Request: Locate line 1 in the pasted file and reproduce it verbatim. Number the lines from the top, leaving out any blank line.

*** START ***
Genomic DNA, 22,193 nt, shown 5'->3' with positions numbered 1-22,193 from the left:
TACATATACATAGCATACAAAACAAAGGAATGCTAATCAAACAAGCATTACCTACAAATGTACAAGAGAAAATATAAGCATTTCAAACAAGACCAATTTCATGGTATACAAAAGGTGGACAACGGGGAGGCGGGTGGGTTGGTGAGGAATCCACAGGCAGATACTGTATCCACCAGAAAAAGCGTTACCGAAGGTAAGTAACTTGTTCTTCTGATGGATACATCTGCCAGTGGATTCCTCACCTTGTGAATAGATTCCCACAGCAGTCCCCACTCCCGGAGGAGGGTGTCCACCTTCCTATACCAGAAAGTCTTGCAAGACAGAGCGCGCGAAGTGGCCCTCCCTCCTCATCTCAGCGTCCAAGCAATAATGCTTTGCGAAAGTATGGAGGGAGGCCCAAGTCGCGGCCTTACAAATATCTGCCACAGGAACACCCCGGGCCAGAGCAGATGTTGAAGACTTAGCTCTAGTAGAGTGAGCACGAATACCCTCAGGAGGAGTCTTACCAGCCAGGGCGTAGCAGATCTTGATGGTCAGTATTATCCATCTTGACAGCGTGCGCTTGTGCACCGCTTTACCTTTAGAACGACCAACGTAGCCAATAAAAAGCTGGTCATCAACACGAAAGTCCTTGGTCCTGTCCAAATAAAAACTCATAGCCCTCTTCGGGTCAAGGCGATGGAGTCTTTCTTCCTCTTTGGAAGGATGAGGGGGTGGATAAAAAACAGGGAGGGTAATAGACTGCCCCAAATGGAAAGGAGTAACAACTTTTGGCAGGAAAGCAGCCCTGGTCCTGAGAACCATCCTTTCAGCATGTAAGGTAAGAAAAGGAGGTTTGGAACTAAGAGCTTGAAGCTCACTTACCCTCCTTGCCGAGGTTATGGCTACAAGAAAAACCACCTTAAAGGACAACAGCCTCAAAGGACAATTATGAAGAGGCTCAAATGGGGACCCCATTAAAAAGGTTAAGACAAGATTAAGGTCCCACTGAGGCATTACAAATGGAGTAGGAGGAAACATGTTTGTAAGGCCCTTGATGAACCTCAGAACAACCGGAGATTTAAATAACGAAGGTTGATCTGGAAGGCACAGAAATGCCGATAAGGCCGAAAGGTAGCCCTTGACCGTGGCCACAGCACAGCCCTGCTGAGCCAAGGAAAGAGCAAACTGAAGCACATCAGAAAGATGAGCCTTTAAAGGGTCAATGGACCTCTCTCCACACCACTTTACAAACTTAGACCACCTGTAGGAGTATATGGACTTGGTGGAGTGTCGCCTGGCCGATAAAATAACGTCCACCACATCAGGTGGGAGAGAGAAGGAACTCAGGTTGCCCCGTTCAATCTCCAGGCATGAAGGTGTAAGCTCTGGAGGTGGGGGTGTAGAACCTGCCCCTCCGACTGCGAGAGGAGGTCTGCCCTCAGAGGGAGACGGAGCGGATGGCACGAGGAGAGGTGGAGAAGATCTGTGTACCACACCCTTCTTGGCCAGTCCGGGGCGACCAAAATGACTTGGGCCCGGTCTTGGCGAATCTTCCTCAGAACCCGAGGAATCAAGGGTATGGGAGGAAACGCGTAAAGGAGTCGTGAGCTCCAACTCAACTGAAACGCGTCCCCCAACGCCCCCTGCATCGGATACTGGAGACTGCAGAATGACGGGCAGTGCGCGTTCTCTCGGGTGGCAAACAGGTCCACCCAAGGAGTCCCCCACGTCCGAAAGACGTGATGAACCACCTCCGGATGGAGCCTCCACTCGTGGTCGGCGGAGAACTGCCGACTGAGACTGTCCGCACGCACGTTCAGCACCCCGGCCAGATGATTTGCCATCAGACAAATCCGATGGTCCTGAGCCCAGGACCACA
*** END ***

Genomic DNA, 22,193 nt, shown 5'->3' with positions numbered 1-22,193 from the left: